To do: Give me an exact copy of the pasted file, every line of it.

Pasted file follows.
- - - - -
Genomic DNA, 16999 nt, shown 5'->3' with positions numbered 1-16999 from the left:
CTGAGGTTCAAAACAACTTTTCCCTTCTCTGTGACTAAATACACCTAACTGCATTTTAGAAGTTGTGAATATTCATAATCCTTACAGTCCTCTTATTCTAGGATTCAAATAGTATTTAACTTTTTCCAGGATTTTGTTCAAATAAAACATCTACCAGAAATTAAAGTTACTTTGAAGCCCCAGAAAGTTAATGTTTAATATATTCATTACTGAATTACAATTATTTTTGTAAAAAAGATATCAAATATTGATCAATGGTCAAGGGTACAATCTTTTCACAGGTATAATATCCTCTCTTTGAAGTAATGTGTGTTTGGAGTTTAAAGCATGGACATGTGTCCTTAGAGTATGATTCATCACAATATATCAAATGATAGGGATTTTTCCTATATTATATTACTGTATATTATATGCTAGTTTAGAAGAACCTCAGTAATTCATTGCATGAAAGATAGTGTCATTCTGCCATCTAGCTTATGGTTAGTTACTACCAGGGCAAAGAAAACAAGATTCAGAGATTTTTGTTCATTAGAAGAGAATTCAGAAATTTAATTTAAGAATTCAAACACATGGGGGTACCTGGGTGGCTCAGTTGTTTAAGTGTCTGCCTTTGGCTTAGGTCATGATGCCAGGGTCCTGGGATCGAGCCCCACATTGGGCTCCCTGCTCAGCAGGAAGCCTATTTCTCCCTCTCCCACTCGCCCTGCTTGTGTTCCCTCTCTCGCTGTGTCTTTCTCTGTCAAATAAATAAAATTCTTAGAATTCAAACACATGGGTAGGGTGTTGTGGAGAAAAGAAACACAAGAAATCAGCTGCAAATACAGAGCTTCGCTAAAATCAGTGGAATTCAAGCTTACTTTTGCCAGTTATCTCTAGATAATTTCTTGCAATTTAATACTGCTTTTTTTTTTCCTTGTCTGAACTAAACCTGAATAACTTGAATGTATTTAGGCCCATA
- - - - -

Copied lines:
Genomic DNA, 16999 nt, shown 5'->3' with positions numbered 1-16999 from the left:
CTGAGGTTCAAAACAACTTTTCCCTTCTCTGTGACTAAATACACCTAACTGCATTTTAGAAGTTGTGAATATTCATAATCCTTACAGTCCTCTTATTCTAGGATTCAAATAGTATTTAACTTTTTCCAGGATTTTGTTCAAATAAAACATCTACCAGAAATTAAAGTTACTTTGAAGCCCCAGAAAGTTAATGTTTAATATATTCATTACTGAATTACAATTATTTTTGTAAAAAAGATATCAAATATTGATCAATGGTCAAGGGTACAATCTTTTCACAGGTATAATATCCTCTCTTTGAAGTAATGTGTGTTTGGAGTTTAAAGCATGGACATGTGTCCTTAGAGTATGATTCATCACAATATATCAAATGATAGGGATTTTTCCTATATTATATTACTGTATATTATATGCTAGTTTAGAAGAACCTCAGTAATTCATTGCATGAAAGATAGTGTCATTCTGCCATCTAGCTTATGGTTAGTTACTACCAGGGCAAAGAAAACAAGATTCAGAGATTTTTGTTCATTAGAAGAGAATTCAGAAATTTAATTTAAGAATTCAAACACATGGGGGTACCTGGGTGGCTCAGTTGTTTAAGTGTCTGCCTTTGGCTTAGGTCATGATGCCAGGGTCCTGGGATCGAGCCCCACATTGGGCTCCCTGCTCAGCAGGAAGCCTATTTCTCCCTCTCCCACTCGCCCTGCTTGTGTTCCCTCTCTCGCTGTGTCTTTCTCTGTCAAATAAATAAAATTCTTAGAATTCAAACACATGGGTAGGGTGTTGTGGAGAAAAGAAACACAAGAAATCAGCTGCAAATACAGAGCTTCGCTAAAATCAGTGGAATTCAAGCTTACTTTTGCCAGTTATCTCTAGATAATTTCTTGCAATTTAATACTGCTTTTTTTTTTCCTTGTCTGAACTAAACCTGAATAACTTGAATGTATTTAGGCCCATA